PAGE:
Jackals are a member of the canine family and are closely related to other members of this family such as domestic dogs, wolves, coyotes and other species. The term jackal was once used for many members of the wolf family, but today it refers to just three species; black-backed jackal, side-striped jackal and the golden jackal. Coyotes are sometimes called American jackals, but they are not actually a true jackal. Jackals are similar in appearance to other members of the canine family. Let’s find out more about the range and habitat of these species.
Where do jackals live?
The side-striped jackal is found throughout much of central and southern Africa (although it is not found in the very south of the continent). The most common habitat of this species is scrub and woodland areas.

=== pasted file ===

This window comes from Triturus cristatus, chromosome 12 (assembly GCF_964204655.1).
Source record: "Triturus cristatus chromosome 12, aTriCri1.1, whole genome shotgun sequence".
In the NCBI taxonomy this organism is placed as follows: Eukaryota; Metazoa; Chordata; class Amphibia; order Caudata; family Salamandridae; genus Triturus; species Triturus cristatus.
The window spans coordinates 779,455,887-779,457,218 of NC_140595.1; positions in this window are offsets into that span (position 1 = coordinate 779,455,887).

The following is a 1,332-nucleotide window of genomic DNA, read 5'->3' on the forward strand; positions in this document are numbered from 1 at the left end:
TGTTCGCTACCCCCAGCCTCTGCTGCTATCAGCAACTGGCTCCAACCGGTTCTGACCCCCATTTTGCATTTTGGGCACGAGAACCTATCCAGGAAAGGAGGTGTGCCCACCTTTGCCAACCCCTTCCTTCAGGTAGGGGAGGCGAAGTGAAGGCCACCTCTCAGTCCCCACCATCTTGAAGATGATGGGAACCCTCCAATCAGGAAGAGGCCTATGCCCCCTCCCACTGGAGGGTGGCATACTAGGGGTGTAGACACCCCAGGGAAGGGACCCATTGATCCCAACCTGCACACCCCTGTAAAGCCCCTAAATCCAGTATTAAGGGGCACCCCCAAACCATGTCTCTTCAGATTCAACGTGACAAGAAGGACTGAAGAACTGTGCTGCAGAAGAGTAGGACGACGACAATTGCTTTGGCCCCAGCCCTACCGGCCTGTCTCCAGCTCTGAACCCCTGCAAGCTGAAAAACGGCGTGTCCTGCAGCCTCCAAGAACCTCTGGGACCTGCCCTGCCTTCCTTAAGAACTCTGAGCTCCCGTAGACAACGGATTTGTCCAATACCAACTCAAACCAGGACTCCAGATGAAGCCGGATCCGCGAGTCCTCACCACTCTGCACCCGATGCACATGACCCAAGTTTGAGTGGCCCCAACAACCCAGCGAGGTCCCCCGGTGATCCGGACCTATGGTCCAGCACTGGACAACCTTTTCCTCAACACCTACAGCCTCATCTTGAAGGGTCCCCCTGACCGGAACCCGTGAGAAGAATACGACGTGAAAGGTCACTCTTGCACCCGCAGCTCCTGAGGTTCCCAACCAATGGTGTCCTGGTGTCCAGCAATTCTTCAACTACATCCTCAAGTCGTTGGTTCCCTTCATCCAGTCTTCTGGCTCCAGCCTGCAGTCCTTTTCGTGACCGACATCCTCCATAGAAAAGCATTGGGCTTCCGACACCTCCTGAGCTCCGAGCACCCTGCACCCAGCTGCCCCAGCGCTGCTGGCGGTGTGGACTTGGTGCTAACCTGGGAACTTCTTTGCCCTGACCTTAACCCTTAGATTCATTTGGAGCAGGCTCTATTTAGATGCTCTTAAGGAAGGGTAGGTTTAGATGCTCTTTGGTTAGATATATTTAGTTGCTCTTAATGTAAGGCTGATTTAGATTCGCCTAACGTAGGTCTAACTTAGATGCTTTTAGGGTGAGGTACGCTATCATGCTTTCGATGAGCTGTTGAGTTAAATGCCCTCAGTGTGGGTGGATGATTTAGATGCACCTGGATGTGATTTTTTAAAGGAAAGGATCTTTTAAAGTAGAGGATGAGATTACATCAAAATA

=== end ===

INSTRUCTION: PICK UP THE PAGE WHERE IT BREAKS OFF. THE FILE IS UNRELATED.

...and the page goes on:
The black-backed jackal is found throughout much of the far south of the African continent and in the east of the continent around the Horn of Africa. These populations do not mix and there are about 900 km between them. The southern population is found in open plains and arid habitats, with areas of scattered brush, and the eastern population (who share their range with the other two species) inhabit the areas between the grasslands and the woodlands.
The golden jackal is found throughout northern Africa, the Middle East, southern Asia and southeastern Europe. It has the largest range of any jackal species and this means that they have learned to adapt to live in virtually any habitat. However, this species prefers to live in flat shrublands and floodplains. It does not usually inhabit mountainous areas, but can be found to about 1000 meters above sea level.
Did you know?
Fossil evidence suggests that the black-backed jackal is the oldest member of the canine family!